What We Know About the Future of the Affordable Care Act

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Donald Trump is president-elect and is scheduled to be inaugurated as the 45th President of the United States of America January 20,2017. The Republican Party retained control of both chambers of Congress leading to increased speculation about the campaign promise to “repeal and replace” ACA.

The question of what this actually means and whether it is possible are weighing heavily on many minds today.

The ACA is still the law. All of the requirements, mandates, and protections continue to apply.

Realistically the Trump administration likely will face a multitude of obstacles on the path to repeal. Elected officials will likely take into account that many Americans like at least some features of the ACA and many depend on its subsidies for affordable care. They also must follow established rulemaking processes to revoke or rewrite regulations. This tends to be a tedious and lengthy process. The Trump administration may face an uphill battle in effecting legislative change. Even if the Trump administration were to eliminate an established regulation, the judicial check on this action may delay or reverse it.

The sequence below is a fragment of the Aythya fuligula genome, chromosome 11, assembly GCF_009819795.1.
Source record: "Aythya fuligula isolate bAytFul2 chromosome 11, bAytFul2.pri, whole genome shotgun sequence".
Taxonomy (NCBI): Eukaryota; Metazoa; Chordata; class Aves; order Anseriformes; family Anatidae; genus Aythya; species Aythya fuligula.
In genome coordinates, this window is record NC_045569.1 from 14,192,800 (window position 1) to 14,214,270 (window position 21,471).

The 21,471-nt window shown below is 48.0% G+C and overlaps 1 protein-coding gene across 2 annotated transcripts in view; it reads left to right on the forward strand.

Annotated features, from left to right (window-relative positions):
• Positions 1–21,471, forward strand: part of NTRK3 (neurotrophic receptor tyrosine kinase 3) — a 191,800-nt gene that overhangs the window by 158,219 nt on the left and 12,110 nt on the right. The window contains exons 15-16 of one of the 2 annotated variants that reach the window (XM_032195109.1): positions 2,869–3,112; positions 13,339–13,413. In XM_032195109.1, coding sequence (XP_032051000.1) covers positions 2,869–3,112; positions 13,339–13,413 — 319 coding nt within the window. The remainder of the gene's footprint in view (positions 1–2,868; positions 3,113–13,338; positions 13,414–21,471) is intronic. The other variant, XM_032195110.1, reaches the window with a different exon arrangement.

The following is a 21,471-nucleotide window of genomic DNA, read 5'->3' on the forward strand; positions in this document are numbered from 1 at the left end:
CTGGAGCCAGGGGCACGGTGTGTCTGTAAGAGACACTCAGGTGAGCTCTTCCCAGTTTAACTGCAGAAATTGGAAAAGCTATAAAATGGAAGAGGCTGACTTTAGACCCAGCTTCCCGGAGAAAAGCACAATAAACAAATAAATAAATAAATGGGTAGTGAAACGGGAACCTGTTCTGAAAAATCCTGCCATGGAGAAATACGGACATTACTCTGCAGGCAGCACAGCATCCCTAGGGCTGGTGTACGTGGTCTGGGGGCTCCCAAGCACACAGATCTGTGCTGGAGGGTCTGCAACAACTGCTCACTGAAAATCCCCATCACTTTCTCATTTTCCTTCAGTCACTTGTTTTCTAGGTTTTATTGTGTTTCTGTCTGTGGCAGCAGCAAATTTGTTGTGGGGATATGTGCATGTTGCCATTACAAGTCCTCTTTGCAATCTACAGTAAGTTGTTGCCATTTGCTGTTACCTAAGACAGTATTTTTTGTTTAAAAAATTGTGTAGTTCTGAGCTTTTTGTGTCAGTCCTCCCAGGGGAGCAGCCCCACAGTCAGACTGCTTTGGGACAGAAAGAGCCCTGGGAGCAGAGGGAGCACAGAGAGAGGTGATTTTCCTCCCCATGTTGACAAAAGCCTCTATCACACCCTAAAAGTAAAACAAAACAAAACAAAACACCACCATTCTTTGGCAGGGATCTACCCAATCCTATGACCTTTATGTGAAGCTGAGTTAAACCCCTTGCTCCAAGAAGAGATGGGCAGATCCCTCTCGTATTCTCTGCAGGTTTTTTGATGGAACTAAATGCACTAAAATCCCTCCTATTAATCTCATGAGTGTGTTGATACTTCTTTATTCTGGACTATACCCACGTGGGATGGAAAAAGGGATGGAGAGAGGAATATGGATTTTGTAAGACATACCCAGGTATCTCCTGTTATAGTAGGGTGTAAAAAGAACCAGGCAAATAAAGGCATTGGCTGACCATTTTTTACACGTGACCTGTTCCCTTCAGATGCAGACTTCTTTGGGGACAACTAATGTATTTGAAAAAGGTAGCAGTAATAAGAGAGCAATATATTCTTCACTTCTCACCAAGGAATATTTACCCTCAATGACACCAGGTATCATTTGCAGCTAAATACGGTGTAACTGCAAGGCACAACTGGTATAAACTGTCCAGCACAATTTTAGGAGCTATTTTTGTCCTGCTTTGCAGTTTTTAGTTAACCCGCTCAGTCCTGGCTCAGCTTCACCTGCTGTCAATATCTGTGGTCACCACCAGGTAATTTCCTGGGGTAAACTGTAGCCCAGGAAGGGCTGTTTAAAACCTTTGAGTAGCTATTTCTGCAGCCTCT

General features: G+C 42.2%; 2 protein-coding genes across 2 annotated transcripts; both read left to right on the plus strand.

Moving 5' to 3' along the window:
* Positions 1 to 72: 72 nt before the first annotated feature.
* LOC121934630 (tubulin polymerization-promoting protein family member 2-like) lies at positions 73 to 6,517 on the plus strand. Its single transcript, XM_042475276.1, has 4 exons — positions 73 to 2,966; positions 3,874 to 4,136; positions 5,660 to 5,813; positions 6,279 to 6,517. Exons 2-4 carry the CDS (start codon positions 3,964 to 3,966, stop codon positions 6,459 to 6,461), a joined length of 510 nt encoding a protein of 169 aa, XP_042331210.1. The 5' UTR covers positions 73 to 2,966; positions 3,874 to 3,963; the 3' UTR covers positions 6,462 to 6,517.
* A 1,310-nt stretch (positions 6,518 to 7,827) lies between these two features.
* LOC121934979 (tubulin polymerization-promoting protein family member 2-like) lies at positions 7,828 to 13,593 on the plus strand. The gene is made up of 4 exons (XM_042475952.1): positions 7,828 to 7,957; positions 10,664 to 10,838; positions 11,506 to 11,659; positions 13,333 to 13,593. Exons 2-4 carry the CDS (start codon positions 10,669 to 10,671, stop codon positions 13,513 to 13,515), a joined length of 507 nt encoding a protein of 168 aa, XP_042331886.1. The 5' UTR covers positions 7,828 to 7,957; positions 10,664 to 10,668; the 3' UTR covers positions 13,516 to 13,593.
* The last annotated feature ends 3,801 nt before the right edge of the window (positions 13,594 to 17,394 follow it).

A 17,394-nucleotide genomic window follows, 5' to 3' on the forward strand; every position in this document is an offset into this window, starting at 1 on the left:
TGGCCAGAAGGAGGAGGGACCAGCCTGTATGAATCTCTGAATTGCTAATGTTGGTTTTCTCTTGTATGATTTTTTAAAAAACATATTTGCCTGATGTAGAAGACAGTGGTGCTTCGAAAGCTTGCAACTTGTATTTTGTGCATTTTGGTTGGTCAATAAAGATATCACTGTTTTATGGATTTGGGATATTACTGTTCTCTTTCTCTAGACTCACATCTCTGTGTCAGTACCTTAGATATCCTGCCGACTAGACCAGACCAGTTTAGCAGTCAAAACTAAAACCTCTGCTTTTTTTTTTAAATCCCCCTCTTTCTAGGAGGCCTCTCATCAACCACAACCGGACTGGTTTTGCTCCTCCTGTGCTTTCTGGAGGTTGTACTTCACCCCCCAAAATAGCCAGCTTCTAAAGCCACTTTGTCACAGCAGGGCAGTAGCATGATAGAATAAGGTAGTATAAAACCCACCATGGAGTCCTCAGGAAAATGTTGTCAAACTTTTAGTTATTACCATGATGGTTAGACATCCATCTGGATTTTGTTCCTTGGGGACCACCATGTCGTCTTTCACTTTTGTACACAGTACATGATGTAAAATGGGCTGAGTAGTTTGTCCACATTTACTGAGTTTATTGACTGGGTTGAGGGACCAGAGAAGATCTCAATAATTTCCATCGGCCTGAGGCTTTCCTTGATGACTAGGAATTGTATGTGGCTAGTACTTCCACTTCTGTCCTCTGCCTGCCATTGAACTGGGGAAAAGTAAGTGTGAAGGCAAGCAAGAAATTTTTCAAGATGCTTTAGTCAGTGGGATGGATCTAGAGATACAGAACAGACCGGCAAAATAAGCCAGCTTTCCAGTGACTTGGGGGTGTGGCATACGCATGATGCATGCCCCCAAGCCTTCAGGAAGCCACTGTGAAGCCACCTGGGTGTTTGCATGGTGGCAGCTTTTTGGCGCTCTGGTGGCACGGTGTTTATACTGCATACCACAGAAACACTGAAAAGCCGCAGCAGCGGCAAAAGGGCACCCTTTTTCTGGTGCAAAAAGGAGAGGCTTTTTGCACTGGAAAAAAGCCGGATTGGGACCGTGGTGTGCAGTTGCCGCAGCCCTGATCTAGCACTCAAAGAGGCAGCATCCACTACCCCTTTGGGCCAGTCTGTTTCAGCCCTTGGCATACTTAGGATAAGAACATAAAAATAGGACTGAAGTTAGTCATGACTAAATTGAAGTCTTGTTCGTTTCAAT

The election has lead us into uncertain territory, in terms of the ACA, the Employer Mandate, Pay or Play, reporting requirements, and potential penalties for noncompliance are all still firmly in place. Ultimately, challenges to the law or change or repeal legislation may present difficulties for the President-elect and congress to implement quickly.

Such an uncertain landscape highlights the importance for ongoing employer compliance with the law as it exists today.

Contact us if you have any questions concerning ACA status or compliance.

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